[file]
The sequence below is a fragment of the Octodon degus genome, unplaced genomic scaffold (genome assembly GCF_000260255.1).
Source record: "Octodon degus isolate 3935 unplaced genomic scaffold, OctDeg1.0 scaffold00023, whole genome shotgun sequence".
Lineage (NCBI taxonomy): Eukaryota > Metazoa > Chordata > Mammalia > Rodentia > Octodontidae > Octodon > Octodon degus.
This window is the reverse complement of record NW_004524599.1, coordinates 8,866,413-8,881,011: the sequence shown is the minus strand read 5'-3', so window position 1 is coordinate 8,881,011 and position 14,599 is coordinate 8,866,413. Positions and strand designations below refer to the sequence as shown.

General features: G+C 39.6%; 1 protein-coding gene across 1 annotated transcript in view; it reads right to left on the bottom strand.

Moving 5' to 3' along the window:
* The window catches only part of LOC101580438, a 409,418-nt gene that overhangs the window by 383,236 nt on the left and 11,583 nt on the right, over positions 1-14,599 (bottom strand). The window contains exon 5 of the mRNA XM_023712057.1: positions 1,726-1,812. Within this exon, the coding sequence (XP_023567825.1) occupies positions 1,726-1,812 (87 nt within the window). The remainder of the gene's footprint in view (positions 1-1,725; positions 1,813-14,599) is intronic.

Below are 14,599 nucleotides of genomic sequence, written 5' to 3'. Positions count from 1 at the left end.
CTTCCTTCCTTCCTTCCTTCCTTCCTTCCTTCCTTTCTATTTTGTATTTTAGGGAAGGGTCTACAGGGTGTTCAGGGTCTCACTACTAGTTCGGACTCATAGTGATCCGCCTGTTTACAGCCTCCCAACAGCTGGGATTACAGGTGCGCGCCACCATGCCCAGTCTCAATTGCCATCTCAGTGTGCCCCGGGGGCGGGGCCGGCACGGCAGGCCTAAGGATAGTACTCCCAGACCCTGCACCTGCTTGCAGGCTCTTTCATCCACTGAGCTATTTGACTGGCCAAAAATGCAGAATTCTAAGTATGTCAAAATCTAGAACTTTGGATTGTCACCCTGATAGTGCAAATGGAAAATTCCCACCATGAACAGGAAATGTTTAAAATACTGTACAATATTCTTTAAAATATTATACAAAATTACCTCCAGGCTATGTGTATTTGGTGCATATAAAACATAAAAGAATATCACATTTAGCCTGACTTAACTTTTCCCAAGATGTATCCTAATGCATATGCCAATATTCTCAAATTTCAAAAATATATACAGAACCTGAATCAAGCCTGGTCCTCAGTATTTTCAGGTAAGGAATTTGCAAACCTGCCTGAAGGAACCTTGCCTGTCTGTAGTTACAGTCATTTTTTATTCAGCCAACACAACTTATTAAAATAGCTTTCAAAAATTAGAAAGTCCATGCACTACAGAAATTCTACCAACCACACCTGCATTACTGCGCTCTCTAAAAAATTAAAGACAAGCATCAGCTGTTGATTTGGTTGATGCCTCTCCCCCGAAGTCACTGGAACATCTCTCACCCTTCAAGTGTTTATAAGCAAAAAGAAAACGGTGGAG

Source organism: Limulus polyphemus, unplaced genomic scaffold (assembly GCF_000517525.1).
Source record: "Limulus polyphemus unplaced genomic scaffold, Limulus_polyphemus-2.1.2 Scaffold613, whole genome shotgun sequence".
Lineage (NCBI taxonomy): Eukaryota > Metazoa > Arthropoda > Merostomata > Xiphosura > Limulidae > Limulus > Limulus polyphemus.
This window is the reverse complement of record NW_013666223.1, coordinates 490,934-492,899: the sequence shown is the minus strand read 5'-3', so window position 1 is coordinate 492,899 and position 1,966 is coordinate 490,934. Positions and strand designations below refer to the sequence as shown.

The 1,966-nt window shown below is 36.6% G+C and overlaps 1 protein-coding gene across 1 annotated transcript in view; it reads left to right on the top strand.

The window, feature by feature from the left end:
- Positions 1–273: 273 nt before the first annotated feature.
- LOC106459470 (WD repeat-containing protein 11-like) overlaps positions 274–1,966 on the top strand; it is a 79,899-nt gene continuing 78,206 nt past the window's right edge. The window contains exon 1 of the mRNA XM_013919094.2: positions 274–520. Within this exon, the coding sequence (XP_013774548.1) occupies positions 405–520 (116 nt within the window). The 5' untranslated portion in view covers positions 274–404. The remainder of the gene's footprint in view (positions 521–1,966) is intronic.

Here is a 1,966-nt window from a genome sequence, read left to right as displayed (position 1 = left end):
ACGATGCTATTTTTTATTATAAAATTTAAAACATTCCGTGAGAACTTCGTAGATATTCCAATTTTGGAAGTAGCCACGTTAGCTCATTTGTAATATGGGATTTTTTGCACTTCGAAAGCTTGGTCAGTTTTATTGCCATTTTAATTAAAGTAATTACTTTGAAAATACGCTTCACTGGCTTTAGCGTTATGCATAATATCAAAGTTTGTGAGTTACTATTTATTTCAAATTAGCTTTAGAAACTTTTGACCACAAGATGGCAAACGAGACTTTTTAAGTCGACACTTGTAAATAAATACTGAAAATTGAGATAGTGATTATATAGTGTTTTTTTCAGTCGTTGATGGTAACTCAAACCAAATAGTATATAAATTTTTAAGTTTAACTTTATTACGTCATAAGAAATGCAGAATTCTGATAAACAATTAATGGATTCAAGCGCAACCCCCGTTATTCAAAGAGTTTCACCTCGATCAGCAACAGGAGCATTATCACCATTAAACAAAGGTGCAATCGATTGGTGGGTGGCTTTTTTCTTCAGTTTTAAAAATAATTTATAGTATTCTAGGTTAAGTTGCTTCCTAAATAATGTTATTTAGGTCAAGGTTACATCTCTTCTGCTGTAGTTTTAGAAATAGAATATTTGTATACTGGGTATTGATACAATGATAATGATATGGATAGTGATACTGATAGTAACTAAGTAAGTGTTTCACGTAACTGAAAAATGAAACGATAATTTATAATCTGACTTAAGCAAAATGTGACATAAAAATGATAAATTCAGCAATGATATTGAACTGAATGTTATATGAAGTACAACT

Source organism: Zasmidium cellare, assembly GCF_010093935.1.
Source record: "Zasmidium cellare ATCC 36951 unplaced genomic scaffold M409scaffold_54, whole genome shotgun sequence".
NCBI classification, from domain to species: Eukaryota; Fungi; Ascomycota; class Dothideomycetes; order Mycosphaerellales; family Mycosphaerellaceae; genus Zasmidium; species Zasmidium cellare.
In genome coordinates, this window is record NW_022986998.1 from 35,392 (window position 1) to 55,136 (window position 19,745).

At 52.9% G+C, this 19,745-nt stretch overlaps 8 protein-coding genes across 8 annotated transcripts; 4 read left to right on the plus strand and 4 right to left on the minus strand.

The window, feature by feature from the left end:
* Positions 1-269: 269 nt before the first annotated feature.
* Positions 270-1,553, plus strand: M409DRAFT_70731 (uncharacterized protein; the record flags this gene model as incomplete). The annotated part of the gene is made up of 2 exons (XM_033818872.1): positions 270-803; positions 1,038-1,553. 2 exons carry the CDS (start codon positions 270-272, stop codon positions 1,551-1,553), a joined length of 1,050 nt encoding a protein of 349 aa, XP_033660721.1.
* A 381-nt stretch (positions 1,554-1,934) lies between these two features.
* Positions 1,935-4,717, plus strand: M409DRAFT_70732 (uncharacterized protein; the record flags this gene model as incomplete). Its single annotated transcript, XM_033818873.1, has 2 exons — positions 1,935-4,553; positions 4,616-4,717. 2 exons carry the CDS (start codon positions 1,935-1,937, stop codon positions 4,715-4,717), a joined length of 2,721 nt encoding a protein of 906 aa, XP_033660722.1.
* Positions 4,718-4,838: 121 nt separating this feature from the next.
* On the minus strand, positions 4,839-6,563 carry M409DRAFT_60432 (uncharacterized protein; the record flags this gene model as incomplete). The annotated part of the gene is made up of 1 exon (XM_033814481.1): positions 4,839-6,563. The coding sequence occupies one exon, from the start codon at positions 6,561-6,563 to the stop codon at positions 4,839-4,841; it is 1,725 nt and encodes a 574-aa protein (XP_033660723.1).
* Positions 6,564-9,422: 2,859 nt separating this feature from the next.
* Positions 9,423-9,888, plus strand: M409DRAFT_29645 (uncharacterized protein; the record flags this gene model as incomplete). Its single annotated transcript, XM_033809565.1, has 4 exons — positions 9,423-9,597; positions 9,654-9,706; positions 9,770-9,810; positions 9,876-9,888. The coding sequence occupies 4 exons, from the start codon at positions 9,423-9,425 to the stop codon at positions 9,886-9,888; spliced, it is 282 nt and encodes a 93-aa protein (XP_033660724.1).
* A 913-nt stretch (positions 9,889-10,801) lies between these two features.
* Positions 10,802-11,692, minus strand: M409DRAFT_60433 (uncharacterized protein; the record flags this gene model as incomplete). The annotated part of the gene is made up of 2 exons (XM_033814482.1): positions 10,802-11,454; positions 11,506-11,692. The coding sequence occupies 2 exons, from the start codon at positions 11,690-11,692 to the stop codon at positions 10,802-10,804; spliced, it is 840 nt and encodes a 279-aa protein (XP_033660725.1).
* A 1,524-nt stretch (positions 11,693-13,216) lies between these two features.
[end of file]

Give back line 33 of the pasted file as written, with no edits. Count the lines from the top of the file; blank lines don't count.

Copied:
* Positions 9,423-9,888, plus strand: M409DRAFT_29645 (uncharacterized protein; the record flags this gene model as incomplete). Its single annotated transcript, XM_033809565.1, has 4 exons — positions 9,423-9,597; positions 9,654-9,706; positions 9,770-9,810; positions 9,876-9,888. The coding sequence occupies 4 exons, from the start codon at positions 9,423-9,425 to the stop codon at positions 9,886-9,888; spliced, it is 282 nt and encodes a 93-aa protein (XP_033660724.1).